It’s a big improvement, but the Alaskan is still a pickup, so the steering is quite vague and there’s some body lean. These traits become most apparent on a narrow, twisty road, where you’ll need to concentrate to keep the Alaskan exactly on your chosen path. The same is true of other pickups and the Alaskan is surprisingly easy to drive in towns and cities, with a relatively sharp 12.4-metre turning circle for negotiating tight streets.
In normal use the Alaskan is rear-wheel drive, but it’s possible to switch to four-wheel drive at speeds of up to 62mph. There’s also a low-range gearbox for seriously tricky conditions, but this can only be chosen while the Alaskan is in neutral. Pickups are arguably more likely to be driven off-road than most SUVs and the Renault acquits itself well, making steady progress even in muddy conditions. If you come up against a steep drop, there’s also Hill Descent Control to ease the Alaskan safely to the bottom.
Interior & comfort
While the more sophisticated suspension of the Double Cab Alaskan makes the ride quality much better with or without cargo, it still isn’t as comfortable or refined as an SUV. This is partly down to its shape, because at speeds of around 65mph and above, wind noise becomes quite noticeable. It’s also because the Alaskan’s commercial roots mean there’s less sound deadening and mechanical parts like the gearbox feel more industrial and less polished.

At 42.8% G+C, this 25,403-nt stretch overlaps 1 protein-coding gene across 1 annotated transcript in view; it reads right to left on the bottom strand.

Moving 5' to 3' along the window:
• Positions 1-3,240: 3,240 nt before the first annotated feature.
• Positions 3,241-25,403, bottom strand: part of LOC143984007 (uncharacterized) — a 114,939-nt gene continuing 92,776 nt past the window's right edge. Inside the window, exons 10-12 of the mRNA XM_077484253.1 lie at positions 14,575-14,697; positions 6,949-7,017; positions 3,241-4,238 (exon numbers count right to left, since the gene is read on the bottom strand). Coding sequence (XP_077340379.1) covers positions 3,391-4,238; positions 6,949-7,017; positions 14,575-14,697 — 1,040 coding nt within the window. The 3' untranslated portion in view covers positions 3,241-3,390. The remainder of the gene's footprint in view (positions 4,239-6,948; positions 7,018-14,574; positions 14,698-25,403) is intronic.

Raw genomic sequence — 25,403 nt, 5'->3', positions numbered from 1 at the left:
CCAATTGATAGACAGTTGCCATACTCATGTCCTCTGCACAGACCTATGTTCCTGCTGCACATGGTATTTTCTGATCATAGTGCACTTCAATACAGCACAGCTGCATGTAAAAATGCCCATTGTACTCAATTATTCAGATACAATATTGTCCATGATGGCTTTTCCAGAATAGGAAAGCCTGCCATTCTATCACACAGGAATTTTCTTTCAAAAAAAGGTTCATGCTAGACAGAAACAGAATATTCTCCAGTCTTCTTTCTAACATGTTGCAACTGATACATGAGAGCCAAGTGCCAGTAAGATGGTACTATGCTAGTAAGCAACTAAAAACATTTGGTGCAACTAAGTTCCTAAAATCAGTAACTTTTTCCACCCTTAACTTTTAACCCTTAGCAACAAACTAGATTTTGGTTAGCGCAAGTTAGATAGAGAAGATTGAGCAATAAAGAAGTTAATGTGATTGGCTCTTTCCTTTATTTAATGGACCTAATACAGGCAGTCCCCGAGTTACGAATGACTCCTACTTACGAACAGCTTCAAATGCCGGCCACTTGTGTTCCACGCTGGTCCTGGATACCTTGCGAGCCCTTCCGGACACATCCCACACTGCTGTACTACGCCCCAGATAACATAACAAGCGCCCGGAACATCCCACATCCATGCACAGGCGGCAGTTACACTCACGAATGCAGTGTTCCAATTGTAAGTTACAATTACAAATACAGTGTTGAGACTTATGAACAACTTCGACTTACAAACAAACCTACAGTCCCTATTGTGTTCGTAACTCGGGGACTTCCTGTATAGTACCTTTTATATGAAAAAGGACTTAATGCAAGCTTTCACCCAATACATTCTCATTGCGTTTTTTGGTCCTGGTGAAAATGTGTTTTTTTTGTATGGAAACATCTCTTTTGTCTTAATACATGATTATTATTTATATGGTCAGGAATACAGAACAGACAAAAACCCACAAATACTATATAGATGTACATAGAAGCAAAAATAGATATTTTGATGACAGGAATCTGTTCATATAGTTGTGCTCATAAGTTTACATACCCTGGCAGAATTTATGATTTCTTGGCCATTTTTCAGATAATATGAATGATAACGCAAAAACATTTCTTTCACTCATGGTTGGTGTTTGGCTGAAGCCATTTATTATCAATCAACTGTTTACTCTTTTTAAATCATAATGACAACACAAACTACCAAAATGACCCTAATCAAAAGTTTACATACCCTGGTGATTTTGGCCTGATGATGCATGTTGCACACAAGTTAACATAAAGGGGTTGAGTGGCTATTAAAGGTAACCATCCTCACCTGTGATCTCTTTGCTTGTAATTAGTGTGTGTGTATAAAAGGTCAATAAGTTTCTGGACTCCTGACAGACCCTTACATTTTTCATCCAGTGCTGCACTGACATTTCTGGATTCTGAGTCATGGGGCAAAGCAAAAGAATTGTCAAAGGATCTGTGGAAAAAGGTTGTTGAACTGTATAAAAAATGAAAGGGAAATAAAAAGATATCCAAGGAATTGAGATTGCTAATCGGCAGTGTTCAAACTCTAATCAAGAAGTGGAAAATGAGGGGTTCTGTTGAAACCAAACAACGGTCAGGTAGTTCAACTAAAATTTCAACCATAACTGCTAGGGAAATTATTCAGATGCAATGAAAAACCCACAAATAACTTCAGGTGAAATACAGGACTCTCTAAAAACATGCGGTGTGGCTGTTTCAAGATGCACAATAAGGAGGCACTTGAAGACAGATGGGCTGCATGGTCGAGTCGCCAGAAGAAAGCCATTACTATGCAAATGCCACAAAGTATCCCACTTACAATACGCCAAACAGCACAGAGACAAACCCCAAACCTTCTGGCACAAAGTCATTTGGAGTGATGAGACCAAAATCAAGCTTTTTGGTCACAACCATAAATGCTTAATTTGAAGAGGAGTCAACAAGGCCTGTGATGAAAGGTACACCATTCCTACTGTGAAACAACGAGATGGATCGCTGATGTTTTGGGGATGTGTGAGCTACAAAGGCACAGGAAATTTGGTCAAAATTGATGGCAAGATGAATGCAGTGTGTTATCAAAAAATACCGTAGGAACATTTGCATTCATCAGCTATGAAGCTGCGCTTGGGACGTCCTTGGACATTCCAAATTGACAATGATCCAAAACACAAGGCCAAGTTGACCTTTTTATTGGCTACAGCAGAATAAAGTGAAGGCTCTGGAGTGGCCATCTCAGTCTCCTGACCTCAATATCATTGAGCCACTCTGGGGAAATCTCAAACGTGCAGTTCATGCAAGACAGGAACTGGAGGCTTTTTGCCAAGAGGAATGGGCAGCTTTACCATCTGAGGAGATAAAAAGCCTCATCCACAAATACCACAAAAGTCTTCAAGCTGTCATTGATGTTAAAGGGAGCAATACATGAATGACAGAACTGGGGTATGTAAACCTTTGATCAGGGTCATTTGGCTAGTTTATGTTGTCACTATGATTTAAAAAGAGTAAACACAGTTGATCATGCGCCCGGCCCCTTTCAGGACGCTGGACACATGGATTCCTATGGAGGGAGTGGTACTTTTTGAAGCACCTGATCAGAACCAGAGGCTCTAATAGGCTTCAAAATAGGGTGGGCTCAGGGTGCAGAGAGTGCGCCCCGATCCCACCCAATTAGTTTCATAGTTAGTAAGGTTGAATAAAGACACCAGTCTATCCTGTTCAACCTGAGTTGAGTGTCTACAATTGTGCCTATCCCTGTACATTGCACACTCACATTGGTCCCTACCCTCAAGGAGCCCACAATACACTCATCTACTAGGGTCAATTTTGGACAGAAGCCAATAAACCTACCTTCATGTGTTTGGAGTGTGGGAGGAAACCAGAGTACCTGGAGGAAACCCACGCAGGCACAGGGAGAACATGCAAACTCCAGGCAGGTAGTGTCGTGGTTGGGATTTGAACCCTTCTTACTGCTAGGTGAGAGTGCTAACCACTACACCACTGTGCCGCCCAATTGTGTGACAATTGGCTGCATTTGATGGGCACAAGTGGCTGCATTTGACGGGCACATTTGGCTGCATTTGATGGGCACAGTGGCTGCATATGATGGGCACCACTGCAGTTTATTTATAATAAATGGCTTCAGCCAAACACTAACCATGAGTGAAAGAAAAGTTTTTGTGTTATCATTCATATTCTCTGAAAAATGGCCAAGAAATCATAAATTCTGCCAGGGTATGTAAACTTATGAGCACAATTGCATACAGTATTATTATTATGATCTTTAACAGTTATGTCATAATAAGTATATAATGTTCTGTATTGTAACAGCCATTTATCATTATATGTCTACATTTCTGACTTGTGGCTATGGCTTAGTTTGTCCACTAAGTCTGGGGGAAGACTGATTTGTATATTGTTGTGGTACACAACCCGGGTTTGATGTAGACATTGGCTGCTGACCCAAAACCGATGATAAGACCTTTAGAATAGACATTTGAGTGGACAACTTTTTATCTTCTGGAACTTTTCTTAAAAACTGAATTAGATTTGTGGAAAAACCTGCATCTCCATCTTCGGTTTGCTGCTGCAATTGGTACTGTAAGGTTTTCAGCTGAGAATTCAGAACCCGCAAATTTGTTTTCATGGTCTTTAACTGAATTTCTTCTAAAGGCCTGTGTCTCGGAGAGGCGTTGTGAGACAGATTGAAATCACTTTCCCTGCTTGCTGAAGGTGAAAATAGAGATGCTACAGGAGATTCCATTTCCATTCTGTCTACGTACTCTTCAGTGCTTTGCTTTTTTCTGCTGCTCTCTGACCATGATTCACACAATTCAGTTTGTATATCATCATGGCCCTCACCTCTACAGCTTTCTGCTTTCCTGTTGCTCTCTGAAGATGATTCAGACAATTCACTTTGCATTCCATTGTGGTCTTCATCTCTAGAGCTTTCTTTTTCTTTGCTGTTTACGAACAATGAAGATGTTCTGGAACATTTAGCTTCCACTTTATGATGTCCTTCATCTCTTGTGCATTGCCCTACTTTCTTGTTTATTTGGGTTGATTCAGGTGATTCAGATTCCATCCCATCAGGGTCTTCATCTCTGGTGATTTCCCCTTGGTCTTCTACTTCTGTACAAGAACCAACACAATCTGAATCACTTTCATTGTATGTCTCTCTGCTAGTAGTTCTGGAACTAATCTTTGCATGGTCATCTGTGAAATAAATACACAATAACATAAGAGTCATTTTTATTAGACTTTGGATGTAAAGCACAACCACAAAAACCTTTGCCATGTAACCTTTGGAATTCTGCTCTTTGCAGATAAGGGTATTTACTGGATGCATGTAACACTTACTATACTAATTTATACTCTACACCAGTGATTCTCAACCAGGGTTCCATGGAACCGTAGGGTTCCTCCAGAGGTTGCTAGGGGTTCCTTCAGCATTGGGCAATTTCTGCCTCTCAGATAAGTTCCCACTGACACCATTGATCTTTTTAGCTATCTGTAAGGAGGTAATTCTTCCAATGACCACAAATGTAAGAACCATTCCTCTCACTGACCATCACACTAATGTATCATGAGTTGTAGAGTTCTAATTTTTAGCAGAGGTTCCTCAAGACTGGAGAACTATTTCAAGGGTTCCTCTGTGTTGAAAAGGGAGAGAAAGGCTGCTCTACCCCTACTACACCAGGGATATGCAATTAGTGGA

Trim levels for the UK haven’t been confirmed yet, but standard Alaskan’s are likely to get smaller 16-inch alloy wheels, a five-inch touchscreen for the dashboard and a reversing camera to make parking much easier. Heading up the range will add features like DAB radio, 18-inch alloy wheels, a five-inch display between the instruments, leather upholstery and a 360-degree camera view to further assist with parking.
It’s disappointing that the steering only adjusts for height and not reach, but the rest of the passenger space is more practical, with good head and legroom and 20 storage cubbies placed around the interior. The rear seats deserve praise, because as well as being reasonably spacious, the seatbacks are slightly reclined, unlike some pickups with very upright seats attached to the rear bulkhead. A transmission tunnel does mean the middle passenger will have to try hard to find room for their feet.
Practicality & boot space